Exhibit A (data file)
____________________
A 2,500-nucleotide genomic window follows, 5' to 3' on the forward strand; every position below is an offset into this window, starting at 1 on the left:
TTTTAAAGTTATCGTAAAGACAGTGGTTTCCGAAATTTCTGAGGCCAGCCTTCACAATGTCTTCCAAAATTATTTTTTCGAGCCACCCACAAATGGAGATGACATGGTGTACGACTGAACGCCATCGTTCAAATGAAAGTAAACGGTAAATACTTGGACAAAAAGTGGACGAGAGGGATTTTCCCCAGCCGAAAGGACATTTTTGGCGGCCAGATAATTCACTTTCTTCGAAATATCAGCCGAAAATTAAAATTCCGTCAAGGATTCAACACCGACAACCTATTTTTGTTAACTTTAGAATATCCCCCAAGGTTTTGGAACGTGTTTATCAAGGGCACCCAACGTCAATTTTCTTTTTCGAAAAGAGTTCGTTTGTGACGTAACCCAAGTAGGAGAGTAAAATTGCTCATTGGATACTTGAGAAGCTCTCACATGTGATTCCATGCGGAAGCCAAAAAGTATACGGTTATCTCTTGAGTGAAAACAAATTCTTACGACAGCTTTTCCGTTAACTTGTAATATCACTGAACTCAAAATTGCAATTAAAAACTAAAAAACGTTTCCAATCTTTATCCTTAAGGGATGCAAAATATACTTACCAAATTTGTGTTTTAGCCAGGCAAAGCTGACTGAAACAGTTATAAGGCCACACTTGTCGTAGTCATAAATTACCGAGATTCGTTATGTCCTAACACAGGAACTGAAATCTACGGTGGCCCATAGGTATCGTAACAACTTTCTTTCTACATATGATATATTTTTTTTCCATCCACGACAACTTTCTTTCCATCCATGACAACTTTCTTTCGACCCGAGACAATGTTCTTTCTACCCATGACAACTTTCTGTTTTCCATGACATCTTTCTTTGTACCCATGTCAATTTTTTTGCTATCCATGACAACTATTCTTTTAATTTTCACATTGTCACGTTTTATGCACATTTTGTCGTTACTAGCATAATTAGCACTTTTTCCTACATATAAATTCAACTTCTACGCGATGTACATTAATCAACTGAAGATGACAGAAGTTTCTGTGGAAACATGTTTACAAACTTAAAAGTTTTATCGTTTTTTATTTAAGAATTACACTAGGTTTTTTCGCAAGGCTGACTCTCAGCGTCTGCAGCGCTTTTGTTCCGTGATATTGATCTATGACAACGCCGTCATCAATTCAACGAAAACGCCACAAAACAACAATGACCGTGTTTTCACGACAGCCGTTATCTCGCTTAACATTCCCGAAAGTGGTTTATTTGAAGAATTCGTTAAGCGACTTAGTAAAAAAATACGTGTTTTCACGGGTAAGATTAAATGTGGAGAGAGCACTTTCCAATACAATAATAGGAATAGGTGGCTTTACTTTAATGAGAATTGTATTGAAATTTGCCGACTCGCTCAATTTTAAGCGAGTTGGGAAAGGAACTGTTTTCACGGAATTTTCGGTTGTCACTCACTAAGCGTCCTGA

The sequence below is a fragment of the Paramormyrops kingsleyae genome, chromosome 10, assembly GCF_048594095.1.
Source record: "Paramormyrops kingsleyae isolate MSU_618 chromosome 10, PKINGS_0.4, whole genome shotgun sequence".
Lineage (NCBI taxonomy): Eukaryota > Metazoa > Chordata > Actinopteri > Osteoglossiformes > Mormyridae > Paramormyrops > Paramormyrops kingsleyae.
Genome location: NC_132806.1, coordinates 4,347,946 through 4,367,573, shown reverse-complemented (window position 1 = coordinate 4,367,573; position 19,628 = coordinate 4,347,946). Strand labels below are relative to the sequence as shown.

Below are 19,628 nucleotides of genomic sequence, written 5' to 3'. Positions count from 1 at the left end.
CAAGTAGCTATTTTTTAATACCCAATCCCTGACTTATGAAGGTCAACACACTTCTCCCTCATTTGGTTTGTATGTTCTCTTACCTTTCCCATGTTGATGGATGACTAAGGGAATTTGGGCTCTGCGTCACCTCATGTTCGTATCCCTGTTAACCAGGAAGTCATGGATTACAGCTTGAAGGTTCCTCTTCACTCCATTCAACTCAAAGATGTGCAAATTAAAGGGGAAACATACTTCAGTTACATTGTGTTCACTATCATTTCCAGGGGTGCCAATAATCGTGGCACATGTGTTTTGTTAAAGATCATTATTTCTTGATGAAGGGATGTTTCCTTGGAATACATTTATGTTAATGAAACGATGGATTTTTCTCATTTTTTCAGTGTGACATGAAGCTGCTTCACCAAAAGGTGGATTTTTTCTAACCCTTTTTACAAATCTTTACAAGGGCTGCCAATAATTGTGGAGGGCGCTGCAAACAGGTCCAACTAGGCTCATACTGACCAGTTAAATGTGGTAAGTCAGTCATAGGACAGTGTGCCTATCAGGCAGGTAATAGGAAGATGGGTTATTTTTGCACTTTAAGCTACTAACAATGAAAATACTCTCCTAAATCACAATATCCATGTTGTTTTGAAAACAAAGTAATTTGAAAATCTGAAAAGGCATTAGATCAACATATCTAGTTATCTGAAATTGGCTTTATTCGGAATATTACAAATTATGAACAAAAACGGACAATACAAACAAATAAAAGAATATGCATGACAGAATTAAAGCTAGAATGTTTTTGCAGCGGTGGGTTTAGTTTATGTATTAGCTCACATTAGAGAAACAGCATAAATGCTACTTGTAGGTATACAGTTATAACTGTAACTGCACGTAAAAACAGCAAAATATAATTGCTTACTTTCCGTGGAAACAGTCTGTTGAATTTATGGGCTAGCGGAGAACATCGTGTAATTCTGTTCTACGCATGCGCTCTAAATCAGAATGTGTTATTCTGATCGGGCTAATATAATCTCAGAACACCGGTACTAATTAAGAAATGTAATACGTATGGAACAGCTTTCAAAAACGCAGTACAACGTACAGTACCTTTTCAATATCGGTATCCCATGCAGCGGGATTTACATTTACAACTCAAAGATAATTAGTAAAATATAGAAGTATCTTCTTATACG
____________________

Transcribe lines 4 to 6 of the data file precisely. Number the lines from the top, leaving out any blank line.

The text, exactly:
Source record: "Paramormyrops kingsleyae isolate MSU_618 chromosome 10, PKINGS_0.4, whole genome shotgun sequence".
Lineage (NCBI taxonomy): Eukaryota > Metazoa > Chordata > Actinopteri > Osteoglossiformes > Mormyridae > Paramormyrops > Paramormyrops kingsleyae.
Genome location: NC_132806.1, coordinates 4,347,946 through 4,367,573, shown reverse-complemented (window position 1 = coordinate 4,367,573; position 19,628 = coordinate 4,347,946). Strand labels below are relative to the sequence as shown.